Pets are good for the body and the mind, and research backs it up. Pet owners are less likely to be obese, or to have high blood pressure, cholesterol and triglyceride levels than non-pet owners. Pet owners who have suffered a heart attack exhibit faster recover rates and feel less depressed and isolated. They even live longer. In institutional settings, prisoners who participate in pet therapy programs show improved social skills and relationships with the humans in their lives. Similar results have been found in older patients who live in long-term health care facilities. Pet therapy programs have also been shown to boost the wellbeing of hospitalized children.
Add a new institution to the list: love. Recent findings, a review of pet ownership research, in Anthrozoos: A Multidisciplinary Journal of the Interactions of People and Animals suggested that caring for Comet and Shadow might also teach you some of the skills that can help keep a love life alive.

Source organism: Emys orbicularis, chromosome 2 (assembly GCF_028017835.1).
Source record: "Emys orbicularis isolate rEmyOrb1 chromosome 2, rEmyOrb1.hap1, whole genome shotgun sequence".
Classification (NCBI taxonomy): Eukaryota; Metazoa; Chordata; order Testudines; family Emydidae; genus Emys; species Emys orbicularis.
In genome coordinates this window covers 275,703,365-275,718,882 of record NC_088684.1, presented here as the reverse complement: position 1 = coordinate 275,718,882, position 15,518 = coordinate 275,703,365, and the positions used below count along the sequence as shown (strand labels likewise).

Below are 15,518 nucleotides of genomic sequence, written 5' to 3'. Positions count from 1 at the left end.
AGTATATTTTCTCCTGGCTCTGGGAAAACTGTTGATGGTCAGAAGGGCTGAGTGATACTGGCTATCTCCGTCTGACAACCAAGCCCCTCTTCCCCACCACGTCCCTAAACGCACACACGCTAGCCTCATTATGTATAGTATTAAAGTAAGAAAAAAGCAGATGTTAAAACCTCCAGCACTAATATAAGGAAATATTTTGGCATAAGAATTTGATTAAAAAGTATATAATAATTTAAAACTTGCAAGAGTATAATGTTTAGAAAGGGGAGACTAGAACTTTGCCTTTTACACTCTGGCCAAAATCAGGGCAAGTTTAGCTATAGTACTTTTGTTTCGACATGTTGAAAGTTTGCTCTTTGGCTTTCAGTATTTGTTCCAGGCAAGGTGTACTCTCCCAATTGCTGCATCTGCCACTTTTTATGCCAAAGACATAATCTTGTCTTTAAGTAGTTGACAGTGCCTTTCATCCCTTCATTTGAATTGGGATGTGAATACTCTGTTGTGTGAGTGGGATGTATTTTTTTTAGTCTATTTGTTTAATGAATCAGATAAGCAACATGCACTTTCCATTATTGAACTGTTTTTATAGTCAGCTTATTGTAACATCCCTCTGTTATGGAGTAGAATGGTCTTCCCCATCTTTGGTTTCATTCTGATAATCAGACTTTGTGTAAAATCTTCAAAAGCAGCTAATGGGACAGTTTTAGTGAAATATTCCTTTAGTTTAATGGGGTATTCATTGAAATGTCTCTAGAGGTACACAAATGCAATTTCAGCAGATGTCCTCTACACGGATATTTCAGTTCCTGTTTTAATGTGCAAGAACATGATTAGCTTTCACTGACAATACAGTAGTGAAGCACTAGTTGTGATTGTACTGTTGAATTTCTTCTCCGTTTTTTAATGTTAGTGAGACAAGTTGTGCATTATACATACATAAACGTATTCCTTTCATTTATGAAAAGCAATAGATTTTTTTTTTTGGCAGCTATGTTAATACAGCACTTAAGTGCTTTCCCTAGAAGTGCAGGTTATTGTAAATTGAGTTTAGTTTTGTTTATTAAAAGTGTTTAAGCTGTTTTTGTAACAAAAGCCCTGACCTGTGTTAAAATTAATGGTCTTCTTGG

The authors looked at three studies that explored the link between pets and romantic relationships in three different ways: how individuals perceive their pets’ influence on their relationship, how the romantic relationships of pet owners compare to those of people who do not keep pets, and lastly, how your pet affects your ability to empathize, a skill that is essential to good relationships (and life.)
All three studies showed positive associations between pets and partners. Pet owners overwhelmingly view their pets influence as positive on their romantic relationships. Pet owners report better relationship quality all around (including better partner responsiveness, higher level of well-adjusted relationships, and more investment in relationships) compared to couples who did not have pets. And finally, the longer a person owns a pet the higher their empathy score.
Adopting a puppy isn’t a quick fix for a romance that needs revitalizing and it won’t necessarily bring a special someone into your life. But according to Jennifer Gutstein, LCSW-R, a psychotherapist in private practice in New York, “nurturing and developing a relationship over time with a pet can help you develop some of the same skills, like empathy, that are important for success in a romantic relationship.” In other words, it’s a long game, with a potentially better love life as the prize, not to mention the snuggles, kisses and leisurely strolls that make owning a dog (or cat) so comforting and rewarding.
© Susan McQuillan